The TypeScript team and community have done amazing work lately. In this blog post, I'll show some of the new language features, tools, and libraries that have been released or will soon be released. Enjoy!
Prettier TypeScript support
Previously, tools like ESLint used rule definitions to describe what to look for (the end of a function block, for example) and what to do (for example, add a space) when something has been found.
What is Prettier's approach? Instead of having numerous rules, Prettier parses the valid source code into an AST (Abstract Syntax Tree). ASTs are often created after the parsing process, and they can be thought of as tree-shaped structures with leaves representing keywords, statements, assignments, etc. Instead of spitting out an output that is completely different from the input (eg., binary), Prettier outputs source code. The returned source code is formatted.
The beauty of Prettier (no pun intended) is that it can fix many more issues than rule-based tools can fix.
The big news is that Prettier supports TypeScript by passing the flag
Also, Prettier can be used for styles, which means that it has the potential to become a default code/style formatting tool.
TypeScript - Dynamic Import Expressions
In the TypeScript 2.4 RC announcement, the first entry was "Dynamic Import Expressions":
TypeScript 2.4 is bringing support for ECMAScript's new import() calls. These calls import a module and return a promise to that module.
It is important to understand that import() is an ECMAScript feature, and TypeScript is now adding support for it.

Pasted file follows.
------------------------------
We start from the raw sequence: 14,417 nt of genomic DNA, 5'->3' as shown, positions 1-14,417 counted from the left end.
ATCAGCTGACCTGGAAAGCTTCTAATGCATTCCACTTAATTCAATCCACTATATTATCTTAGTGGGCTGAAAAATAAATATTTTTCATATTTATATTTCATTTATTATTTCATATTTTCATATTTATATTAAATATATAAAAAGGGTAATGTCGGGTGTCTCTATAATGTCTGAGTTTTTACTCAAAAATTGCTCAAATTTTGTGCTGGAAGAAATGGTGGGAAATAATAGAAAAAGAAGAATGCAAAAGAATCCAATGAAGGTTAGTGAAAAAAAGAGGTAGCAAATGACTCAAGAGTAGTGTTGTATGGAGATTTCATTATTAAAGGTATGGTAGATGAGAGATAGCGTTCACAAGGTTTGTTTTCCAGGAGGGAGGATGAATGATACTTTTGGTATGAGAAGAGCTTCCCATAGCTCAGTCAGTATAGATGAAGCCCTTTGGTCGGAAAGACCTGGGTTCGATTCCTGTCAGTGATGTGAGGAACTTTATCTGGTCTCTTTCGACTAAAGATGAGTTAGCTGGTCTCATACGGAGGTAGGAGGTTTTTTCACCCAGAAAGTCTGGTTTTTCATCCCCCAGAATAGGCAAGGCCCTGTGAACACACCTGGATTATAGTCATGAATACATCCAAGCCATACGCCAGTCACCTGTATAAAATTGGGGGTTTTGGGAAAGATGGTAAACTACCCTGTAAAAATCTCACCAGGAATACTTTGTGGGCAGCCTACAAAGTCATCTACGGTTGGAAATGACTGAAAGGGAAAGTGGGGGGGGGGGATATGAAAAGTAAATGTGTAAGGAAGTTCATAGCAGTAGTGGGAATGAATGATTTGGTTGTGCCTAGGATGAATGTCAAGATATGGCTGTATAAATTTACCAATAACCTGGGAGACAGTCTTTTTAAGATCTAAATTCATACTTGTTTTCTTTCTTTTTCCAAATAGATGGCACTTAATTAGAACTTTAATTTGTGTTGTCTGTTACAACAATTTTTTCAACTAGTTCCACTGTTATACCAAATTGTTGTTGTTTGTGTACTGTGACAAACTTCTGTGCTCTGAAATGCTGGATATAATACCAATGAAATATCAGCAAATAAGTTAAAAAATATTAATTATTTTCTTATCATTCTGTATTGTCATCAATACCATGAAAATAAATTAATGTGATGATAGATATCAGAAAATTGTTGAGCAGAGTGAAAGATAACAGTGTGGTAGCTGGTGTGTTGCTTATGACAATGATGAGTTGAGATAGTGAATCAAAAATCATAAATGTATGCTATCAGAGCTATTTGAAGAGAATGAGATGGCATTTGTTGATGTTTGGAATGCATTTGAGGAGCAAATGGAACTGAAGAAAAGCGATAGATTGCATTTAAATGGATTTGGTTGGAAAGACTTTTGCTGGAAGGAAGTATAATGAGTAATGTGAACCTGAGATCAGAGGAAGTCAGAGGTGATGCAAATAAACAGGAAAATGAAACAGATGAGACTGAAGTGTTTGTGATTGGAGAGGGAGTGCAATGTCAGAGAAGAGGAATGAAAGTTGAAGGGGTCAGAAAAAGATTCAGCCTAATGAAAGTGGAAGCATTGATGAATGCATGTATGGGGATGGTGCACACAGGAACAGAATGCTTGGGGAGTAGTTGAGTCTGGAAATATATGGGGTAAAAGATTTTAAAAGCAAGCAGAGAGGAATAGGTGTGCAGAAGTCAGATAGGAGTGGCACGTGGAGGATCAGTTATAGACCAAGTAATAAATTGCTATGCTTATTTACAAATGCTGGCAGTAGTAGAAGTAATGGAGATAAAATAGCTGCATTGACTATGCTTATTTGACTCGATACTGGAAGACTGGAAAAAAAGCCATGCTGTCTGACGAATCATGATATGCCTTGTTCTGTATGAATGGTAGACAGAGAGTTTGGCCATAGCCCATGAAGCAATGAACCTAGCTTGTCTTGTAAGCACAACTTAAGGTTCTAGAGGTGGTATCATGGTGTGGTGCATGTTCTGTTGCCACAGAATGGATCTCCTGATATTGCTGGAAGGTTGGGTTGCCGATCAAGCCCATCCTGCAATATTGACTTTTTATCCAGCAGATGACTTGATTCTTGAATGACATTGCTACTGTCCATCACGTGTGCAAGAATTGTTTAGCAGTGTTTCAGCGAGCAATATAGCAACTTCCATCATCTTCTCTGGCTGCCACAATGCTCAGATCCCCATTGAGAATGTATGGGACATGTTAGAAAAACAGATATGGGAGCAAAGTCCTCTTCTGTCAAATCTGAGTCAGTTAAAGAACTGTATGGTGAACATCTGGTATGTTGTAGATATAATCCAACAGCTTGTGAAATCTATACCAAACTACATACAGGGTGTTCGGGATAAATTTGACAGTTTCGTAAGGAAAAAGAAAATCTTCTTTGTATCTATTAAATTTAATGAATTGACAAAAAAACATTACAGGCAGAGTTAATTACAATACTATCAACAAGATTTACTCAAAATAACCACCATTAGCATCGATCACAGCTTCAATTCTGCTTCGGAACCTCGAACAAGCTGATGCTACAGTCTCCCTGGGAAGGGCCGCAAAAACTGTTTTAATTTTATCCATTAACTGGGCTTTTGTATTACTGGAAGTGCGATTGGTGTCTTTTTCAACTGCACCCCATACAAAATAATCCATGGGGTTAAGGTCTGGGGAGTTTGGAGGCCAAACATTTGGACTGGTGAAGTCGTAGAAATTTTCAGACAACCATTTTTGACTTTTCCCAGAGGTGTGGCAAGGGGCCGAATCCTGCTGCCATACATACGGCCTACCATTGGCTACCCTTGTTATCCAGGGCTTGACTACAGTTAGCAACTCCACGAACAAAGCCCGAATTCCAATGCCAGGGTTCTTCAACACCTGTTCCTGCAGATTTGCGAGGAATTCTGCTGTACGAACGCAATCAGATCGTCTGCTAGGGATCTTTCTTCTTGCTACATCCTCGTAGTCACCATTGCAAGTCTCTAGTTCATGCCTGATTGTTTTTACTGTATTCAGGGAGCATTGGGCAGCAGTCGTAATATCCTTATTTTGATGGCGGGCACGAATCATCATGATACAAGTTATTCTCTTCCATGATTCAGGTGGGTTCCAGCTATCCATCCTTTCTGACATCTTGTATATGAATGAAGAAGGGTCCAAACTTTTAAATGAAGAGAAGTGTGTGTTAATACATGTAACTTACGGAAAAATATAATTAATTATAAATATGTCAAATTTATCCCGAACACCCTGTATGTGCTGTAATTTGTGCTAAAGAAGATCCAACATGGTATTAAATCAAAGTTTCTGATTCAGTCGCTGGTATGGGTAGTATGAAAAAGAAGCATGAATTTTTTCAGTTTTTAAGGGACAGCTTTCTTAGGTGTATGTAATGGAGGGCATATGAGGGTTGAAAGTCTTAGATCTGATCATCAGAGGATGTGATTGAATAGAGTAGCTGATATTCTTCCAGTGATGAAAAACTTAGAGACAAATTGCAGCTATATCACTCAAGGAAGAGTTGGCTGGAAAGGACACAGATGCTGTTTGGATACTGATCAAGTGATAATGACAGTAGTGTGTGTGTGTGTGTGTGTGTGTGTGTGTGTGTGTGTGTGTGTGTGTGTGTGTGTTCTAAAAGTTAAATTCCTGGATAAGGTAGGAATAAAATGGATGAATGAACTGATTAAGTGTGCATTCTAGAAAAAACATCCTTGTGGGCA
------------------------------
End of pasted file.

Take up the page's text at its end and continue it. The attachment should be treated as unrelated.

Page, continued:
I'll summarize what the new feature is all about. Normally, the import keyword is used like this:
import reader from './pdfreader'
The pdfreader module's source code is imported at compile time, but PDFs could be opened on a click event, and code is therefore very likely being sent to a client that rarely uses it.
What's new is the way import is being used:
import('./pdfreader') .then(content => console.log(content))
The first line will return a promise; then the script is dynamically loaded.
Dr. Axel Rauschmayer wrote a blog post that covers various use cases.
In the same announcement, String Enums support was also mentioned. Make sure to check that out too.
Create React App TypeScript
Setting up a build process for a modern web application can be a tedious but enlightening process. Knowing your tools is paramount if you're going to maintain the software. When you want to learn a programming language or experiment with an idea, you want to get started fast without learning all the nitty-gritty details of each step of the build process.
Create-React-App from Facebook is a way to get started with React without any configuration.
Create React App TypeScript is an actively updated fork of Create React App.
When I install the package and create an initial project, I have everything I need for TypeScript + React development, even example components and modifiable styles.
These were just a small sample of all the good things that are happening in the TypeScript community.
The TypeScript development team is pushing out new features at an astonishing pace, and it is sometimes hard to keep track of all the changes. Sometimes the improvements are subtle changes that will make existing codebases better by, for example, incorporating better checks for type validity.
I would like to hear what you are excited about and what features you think should be on the list!